Essay Topics
Types of Essays
Essay Checklist
Word Counter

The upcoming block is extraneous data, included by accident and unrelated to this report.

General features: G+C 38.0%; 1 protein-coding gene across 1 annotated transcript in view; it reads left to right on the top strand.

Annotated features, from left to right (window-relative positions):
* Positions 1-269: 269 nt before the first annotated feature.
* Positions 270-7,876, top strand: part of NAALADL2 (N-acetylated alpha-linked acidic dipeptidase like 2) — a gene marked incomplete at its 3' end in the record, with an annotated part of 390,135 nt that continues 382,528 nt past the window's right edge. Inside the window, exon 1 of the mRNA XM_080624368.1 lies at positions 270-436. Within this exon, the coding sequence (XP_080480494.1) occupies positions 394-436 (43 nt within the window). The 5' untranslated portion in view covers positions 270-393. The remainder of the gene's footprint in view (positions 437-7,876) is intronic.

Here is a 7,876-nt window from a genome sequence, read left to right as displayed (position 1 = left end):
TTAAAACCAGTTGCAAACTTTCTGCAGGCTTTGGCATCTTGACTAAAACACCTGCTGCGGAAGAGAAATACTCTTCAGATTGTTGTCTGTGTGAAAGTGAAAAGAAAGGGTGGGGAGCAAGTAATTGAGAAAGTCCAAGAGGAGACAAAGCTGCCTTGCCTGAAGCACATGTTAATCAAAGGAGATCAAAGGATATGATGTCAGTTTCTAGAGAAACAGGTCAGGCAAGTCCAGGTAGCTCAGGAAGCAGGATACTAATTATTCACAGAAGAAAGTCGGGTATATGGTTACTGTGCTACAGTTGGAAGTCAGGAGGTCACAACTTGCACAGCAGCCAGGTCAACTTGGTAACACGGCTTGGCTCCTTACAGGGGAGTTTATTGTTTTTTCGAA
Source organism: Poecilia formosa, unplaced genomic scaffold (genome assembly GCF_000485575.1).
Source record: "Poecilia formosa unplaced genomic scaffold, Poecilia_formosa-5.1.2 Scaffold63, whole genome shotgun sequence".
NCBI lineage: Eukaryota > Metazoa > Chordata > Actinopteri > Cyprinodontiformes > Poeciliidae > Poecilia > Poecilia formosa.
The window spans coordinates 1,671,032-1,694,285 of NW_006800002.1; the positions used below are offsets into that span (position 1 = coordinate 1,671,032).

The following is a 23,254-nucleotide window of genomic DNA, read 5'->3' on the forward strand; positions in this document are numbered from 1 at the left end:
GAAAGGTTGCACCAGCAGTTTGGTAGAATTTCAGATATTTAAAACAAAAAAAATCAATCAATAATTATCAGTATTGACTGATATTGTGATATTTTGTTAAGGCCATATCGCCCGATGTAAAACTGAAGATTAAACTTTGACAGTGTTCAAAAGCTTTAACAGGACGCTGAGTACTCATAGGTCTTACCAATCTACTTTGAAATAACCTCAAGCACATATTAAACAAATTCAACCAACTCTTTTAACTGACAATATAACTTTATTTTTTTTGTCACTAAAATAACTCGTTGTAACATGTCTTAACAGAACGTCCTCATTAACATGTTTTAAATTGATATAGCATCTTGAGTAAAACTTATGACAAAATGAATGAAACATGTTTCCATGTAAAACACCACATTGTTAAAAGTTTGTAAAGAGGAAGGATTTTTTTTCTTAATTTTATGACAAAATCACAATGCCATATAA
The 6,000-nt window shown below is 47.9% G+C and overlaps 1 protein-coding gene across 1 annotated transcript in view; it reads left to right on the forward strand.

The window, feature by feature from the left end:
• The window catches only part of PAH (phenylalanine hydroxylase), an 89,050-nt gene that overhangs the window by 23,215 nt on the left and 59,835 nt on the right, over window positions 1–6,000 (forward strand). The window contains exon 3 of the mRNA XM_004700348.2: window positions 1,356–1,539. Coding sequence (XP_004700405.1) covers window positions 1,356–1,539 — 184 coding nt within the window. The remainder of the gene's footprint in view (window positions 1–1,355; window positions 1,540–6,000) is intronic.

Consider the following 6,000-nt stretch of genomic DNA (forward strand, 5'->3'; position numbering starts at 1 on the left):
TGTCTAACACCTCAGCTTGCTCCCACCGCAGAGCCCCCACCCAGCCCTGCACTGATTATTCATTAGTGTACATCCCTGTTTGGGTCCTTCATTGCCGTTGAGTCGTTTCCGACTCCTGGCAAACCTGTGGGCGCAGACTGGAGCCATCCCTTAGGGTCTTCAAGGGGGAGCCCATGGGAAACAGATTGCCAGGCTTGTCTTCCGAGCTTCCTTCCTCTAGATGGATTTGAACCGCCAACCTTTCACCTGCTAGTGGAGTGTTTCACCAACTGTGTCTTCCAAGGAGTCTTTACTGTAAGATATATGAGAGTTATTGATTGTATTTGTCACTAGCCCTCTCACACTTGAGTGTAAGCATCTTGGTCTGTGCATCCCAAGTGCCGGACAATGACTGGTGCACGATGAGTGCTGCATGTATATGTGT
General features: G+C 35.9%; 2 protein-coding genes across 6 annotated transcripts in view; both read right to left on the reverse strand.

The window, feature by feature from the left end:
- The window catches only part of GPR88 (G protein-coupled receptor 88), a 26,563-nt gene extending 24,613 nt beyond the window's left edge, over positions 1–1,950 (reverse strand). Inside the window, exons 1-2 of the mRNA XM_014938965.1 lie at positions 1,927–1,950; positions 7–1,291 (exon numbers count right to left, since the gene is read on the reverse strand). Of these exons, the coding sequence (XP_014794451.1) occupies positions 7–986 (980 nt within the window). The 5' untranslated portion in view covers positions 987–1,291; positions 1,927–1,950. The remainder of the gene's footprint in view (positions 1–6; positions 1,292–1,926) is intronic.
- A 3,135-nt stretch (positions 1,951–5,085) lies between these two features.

Readability Score
Essay Rewriter